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Figure 5: Instrumental intensity ``ShakeMap'' from strong motion data recorded during the 1994 Northridge earthquake [Wald et al., 1999]. Fill corresponds to the intensity scale in the legend at the bottom of the figure. The epicenter is shown with a filled star; lines depict highways. Small circles show selected city locations as labeled. Also given in the scale bar are corresponding peak ground motion values, one- or two-word damage and perceived shaking descriptors.

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Figure 6: Community Internet Intensity Maps for the June 3, 1998 M3.7 earthquake near Mt. Palomar, California. The Web page version of the map is shown in Figure 3. A total of 161 responses were received, even though this small event occurred late at night in a fairly rural area.

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Figure 7: Instrumental intensity ``ShakeMap'' for the June 3 1998, M3.7 earthquake for comparison with the CII shown in Figure 6. Fill corresponds to the intensity scale in the legend at the bottom of the figure. The epicenter is shown with a filled star; lines depict highways. Small circles show selected city locations as labeled. Also given in the scale bar are corresponding peak ground motion values, one- or two-word damage and perceived shaking descriptors.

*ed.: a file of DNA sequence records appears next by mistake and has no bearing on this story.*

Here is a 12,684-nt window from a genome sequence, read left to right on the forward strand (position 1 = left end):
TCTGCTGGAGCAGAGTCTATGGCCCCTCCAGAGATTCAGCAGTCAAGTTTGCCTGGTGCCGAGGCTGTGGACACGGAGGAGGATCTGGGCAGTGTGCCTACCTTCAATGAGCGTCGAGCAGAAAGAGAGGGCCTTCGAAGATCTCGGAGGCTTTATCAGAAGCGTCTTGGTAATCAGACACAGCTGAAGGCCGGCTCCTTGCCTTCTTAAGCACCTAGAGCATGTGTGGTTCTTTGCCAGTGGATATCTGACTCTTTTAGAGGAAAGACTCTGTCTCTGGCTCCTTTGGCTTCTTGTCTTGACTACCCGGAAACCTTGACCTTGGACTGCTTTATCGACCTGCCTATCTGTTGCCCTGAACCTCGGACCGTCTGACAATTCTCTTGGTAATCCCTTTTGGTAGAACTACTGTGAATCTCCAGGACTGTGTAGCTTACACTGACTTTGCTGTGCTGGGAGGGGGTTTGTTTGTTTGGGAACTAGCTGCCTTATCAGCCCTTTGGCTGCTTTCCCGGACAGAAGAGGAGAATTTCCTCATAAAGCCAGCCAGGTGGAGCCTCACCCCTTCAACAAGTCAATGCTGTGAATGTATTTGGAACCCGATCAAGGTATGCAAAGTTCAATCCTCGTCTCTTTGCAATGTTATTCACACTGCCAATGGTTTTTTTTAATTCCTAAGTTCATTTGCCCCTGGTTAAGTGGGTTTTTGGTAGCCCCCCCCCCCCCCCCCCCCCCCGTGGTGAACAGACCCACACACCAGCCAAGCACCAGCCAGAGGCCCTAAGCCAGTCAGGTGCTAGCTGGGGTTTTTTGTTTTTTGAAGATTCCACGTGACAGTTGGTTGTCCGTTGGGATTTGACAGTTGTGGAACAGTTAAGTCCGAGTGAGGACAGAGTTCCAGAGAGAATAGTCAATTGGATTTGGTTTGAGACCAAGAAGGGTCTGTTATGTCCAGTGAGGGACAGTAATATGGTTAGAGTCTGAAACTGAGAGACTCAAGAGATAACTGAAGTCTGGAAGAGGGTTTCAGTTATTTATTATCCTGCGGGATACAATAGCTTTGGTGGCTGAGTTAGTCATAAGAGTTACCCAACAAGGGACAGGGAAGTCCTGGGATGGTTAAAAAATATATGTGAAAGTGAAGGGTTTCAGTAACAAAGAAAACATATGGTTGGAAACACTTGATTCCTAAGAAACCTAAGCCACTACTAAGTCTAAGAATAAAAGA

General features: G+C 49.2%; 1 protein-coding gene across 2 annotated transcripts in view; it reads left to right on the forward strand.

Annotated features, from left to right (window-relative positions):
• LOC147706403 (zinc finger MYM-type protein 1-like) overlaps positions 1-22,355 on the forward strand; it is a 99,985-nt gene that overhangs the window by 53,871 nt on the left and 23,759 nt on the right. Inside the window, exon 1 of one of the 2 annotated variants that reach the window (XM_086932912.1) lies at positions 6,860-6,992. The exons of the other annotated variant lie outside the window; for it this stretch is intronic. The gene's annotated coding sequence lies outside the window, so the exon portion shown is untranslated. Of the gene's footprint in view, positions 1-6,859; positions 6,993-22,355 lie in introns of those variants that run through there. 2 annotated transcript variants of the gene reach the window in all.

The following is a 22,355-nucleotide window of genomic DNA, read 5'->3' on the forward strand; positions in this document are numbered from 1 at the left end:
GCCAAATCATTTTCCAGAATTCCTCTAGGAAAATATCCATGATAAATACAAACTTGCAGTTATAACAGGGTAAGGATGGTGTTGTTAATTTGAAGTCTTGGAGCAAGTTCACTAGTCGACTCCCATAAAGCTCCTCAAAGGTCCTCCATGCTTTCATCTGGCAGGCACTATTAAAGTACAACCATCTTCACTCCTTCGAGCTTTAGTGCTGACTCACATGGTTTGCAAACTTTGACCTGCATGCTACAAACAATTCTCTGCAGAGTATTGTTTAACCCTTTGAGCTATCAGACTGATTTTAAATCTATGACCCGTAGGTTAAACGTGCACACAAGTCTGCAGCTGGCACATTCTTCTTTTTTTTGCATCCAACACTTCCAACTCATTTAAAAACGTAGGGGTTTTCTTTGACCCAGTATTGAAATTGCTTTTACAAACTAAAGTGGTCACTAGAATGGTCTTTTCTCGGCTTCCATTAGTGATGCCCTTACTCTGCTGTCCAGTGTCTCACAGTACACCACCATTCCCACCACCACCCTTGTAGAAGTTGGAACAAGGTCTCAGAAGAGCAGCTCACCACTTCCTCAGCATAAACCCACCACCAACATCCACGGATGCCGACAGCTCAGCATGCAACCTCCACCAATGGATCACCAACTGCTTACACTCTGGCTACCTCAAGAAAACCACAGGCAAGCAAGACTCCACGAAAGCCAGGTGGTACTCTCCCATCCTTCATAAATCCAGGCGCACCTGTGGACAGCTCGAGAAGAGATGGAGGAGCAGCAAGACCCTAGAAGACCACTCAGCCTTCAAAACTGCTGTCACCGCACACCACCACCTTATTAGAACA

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Figure 8: Community Internet Intensity Maps for the August 20, 1998 M4.7 event near Wrightwood, California. A total of 120 responses were received.

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Figure: Instrumental intensity ``ShakeMap'' for the August 20, 1998, M4.4 earthquake for comparison with the CIIM shown in Figure 8 [Wald et al., 1999]. Shading corresponds to the intensity scale in the legend at the bottom of the figure. The epicenter is shown with a filled star; lines depict highways. Small circles show selected city locations as labeled. Also given in the scale bar are corresponding peak ground motion values, one- or two-word damage and perceived shaking descriptors.


next up previous
Next: Advantages and Problems with Up: Utilization of the Internet Previous: Community Intensity Web Pages

Dave Wald
Wed Aug 25 13:25:46 PDT 1999